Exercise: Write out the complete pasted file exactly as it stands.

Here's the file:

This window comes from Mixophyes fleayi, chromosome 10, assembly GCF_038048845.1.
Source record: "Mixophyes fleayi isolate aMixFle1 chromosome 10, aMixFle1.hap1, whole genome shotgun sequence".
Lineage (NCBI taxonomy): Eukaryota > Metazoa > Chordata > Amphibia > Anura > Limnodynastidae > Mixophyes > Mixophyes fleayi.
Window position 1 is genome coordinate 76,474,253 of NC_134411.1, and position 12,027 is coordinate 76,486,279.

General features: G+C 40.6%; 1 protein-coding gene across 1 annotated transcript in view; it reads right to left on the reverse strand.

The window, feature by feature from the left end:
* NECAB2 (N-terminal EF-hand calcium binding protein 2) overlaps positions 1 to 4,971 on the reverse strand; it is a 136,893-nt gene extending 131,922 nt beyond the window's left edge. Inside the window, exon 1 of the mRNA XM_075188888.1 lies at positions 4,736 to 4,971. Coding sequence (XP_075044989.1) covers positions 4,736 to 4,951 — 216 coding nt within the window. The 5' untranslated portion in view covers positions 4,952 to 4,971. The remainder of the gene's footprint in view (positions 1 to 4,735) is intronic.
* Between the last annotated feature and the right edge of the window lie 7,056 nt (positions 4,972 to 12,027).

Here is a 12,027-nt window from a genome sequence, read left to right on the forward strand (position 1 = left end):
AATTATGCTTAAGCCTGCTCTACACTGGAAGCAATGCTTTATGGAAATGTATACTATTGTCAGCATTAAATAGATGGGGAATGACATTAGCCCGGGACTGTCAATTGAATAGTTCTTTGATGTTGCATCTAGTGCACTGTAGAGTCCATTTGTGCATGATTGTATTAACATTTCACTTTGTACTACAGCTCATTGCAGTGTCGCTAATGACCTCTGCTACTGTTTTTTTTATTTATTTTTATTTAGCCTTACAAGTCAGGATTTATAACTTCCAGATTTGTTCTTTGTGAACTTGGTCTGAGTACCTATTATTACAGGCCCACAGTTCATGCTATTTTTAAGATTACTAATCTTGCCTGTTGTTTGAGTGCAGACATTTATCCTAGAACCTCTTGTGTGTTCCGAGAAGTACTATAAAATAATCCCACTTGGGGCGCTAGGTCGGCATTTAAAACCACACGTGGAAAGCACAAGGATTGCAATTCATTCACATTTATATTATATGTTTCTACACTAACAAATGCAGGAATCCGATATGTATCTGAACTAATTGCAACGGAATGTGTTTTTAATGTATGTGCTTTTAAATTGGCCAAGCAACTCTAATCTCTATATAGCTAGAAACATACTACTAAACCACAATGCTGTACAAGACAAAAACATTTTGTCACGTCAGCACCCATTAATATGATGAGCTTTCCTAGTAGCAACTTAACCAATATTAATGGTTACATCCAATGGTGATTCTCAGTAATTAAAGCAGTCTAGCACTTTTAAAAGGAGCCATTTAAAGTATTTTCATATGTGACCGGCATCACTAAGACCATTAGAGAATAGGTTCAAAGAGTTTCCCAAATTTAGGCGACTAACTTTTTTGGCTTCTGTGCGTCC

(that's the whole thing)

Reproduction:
This window comes from Mixophyes fleayi, chromosome 10, assembly GCF_038048845.1.
Source record: "Mixophyes fleayi isolate aMixFle1 chromosome 10, aMixFle1.hap1, whole genome shotgun sequence".
Lineage (NCBI taxonomy): Eukaryota > Metazoa > Chordata > Amphibia > Anura > Limnodynastidae > Mixophyes > Mixophyes fleayi.
Window position 1 is genome coordinate 76,474,253 of NC_134411.1, and position 12,027 is coordinate 76,486,279.

General features: G+C 40.6%; 1 protein-coding gene across 1 annotated transcript in view; it reads right to left on the reverse strand.

The window, feature by feature from the left end:
* NECAB2 (N-terminal EF-hand calcium binding protein 2) overlaps positions 1 to 4,971 on the reverse strand; it is a 136,893-nt gene extending 131,922 nt beyond the window's left edge. Inside the window, exon 1 of the mRNA XM_075188888.1 lies at positions 4,736 to 4,971. Coding sequence (XP_075044989.1) covers positions 4,736 to 4,951 — 216 coding nt within the window. The 5' untranslated portion in view covers positions 4,952 to 4,971. The remainder of the gene's footprint in view (positions 1 to 4,735) is intronic.
* Between the last annotated feature and the right edge of the window lie 7,056 nt (positions 4,972 to 12,027).

Here is a 12,027-nt window from a genome sequence, read left to right on the forward strand (position 1 = left end):
AATTATGCTTAAGCCTGCTCTACACTGGAAGCAATGCTTTATGGAAATGTATACTATTGTCAGCATTAAATAGATGGGGAATGACATTAGCCCGGGACTGTCAATTGAATAGTTCTTTGATGTTGCATCTAGTGCACTGTAGAGTCCATTTGTGCATGATTGTATTAACATTTCACTTTGTACTACAGCTCATTGCAGTGTCGCTAATGACCTCTGCTACTGTTTTTTTTATTTATTTTTATTTAGCCTTACAAGTCAGGATTTATAACTTCCAGATTTGTTCTTTGTGAACTTGGTCTGAGTACCTATTATTACAGGCCCACAGTTCATGCTATTTTTAAGATTACTAATCTTGCCTGTTGTTTGAGTGCAGACATTTATCCTAGAACCTCTTGTGTGTTCCGAGAAGTACTATAAAATAATCCCACTTGGGGCGCTAGGTCGGCATTTAAAACCACACGTGGAAAGCACAAGGATTGCAATTCATTCACATTTATATTATATGTTTCTACACTAACAAATGCAGGAATCCGATATGTATCTGAACTAATTGCAACGGAATGTGTTTTTAATGTATGTGCTTTTAAATTGGCCAAGCAACTCTAATCTCTATATAGCTAGAAACATACTACTAAACCACAATGCTGTACAAGACAAAAACATTTTGTCACGTCAGCACCCATTAATATGATGAGCTTTCCTAGTAGCAACTTAACCAATATTAATGGTTACATCCAATGGTGATTCTCAGTAATTAAAGCAGTCTAGCACTTTTAAAAGGAGCCATTTAAAGTATTTTCATATGTGACCGGCATCACTAAGACCATTAGAGAATAGGTTCAAAGAGTTTCCCAAATTTAGGCGACTAACTTTTTTGGCTTCTGTGCGTCC